Sometimes the seats are soft and sometimes hard, depending on the train. There are fans in the wagons but mostly the ventilation works via the open windows. So yeah, it can get a bit sweaty but it’s not too bad. If you don’t travel more than five hours at once the heat is easy to handle. If you are planning to travel from Bangkok to Chumphon or Surat Thani, there are nice places to spend a night on the way, like Prachuap Khiri Khan and Bang Saphan.

The trains tend to be a bit late from the timetables so don’t make too tight schedule plans. Our trains were about half an hour late on average. Apart from that, a train doesn’t eventually take that much longer than a bus.

Sometimes the trains are also very full and it’s hard to get a seat. We never had to stand though and always found seats. Make sure to be on the platform on time, especially in Bangkok where the train routes start. This is the best way to secure a seat for yourself.

The toilets on the train are, well, basic train toilets but relatively clean. Sometimes there is even paper in the toilet which is quite rare in Thailand.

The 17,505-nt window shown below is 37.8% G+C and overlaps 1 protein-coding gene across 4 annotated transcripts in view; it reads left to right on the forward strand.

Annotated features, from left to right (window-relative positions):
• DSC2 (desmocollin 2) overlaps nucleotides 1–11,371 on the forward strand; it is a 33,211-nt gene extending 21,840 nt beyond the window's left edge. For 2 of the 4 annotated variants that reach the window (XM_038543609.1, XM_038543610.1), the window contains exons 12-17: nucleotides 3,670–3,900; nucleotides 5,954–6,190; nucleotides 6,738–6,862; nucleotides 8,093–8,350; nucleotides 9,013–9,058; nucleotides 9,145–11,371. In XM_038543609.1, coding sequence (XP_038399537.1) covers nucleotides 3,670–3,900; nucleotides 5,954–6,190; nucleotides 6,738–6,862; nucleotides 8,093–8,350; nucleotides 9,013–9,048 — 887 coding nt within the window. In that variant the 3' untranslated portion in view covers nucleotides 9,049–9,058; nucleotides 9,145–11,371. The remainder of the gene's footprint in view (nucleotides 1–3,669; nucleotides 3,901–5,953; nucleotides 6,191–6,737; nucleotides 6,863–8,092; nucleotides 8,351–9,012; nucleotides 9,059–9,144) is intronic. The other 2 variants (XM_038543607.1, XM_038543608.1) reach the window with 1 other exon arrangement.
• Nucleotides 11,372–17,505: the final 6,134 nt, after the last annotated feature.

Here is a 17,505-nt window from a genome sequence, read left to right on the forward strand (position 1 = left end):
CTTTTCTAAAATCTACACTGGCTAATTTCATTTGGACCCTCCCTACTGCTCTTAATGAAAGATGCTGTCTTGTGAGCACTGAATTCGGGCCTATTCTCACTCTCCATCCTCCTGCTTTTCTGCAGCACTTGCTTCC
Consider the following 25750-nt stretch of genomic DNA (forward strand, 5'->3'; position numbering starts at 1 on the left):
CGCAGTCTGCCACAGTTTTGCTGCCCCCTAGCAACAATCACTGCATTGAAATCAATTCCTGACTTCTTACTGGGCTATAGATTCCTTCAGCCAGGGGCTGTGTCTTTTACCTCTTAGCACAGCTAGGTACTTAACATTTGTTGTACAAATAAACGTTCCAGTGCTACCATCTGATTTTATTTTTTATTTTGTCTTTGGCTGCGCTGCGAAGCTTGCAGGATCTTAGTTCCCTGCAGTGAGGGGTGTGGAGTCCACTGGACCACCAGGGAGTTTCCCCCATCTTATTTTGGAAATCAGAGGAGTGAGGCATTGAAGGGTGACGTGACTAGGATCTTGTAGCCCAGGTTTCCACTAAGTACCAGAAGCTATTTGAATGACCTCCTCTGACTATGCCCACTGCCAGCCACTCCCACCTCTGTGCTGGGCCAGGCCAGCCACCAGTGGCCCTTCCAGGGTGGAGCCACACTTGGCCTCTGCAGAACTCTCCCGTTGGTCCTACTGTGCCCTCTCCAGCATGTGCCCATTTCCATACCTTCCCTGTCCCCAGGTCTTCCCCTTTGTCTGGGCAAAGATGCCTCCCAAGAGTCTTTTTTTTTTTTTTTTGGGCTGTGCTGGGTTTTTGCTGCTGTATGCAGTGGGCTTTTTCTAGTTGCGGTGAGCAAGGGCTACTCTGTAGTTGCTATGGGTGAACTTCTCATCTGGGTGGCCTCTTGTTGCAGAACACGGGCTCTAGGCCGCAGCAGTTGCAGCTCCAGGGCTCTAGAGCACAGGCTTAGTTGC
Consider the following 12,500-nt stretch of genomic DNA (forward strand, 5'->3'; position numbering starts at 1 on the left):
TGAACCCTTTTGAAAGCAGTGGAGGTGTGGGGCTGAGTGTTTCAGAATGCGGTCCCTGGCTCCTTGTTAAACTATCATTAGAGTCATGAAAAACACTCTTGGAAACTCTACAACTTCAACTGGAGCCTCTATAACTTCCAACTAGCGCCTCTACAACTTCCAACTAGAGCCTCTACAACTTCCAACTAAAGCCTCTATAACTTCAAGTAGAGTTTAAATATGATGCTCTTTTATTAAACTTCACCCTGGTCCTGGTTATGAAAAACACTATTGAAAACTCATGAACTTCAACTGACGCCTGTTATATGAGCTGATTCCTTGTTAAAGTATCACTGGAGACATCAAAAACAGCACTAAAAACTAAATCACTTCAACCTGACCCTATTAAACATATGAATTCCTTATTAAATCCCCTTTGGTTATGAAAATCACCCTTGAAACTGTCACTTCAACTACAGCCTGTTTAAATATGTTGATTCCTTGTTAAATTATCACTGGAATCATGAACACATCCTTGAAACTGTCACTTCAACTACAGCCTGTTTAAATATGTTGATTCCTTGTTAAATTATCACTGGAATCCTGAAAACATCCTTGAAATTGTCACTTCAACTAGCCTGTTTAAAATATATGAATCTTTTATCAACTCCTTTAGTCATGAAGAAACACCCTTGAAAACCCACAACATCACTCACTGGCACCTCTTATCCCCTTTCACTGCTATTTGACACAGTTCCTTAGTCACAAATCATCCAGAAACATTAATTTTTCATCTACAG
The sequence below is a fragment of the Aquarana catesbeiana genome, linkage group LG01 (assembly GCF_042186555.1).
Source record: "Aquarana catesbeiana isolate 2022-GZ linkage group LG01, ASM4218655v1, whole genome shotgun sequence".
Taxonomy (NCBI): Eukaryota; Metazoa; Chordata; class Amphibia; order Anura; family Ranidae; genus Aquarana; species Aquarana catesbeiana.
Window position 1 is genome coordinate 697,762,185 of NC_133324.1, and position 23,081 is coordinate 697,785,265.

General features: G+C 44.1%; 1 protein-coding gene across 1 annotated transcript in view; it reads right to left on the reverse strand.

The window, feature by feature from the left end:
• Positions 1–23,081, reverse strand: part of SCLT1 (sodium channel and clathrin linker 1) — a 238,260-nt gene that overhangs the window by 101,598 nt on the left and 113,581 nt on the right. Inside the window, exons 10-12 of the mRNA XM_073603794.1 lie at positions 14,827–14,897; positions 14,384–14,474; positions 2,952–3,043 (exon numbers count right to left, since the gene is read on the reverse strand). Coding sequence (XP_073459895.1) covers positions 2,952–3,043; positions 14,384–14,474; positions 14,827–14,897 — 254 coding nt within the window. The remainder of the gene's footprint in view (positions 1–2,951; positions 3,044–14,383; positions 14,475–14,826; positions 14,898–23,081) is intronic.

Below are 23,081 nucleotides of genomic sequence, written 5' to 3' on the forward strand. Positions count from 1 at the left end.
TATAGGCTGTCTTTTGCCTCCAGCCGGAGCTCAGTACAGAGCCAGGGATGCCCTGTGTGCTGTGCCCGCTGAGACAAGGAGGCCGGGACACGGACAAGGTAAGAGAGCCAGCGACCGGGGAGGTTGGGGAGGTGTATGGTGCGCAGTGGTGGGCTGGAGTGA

The train travel can be a bit dirty when the windows are open and something is being burned outside on the fields. A couple of times the air was filled with ash and we looked like we had been working on a field for a day. But hey, you can always take a shower afterwards. Many train stations offer showers at the price of the toilet fee (3-5 baht). At Bangkok train station you can take a shower for 10 baht.

After 5 hours on the train we noticed that Johanna’s face has turned totally black haha.

We created a small video about our train travels. This is our first video we publish so please forgive us if it’s not perfect 😉 Remember to change the quality to 720.

Summarized, when traveling by train in Thailand, remember to ask for a third class ticket, be patient and enjoy experiencing Thailand like a local. Happy train travels!

Have you ever used trains in Thailand?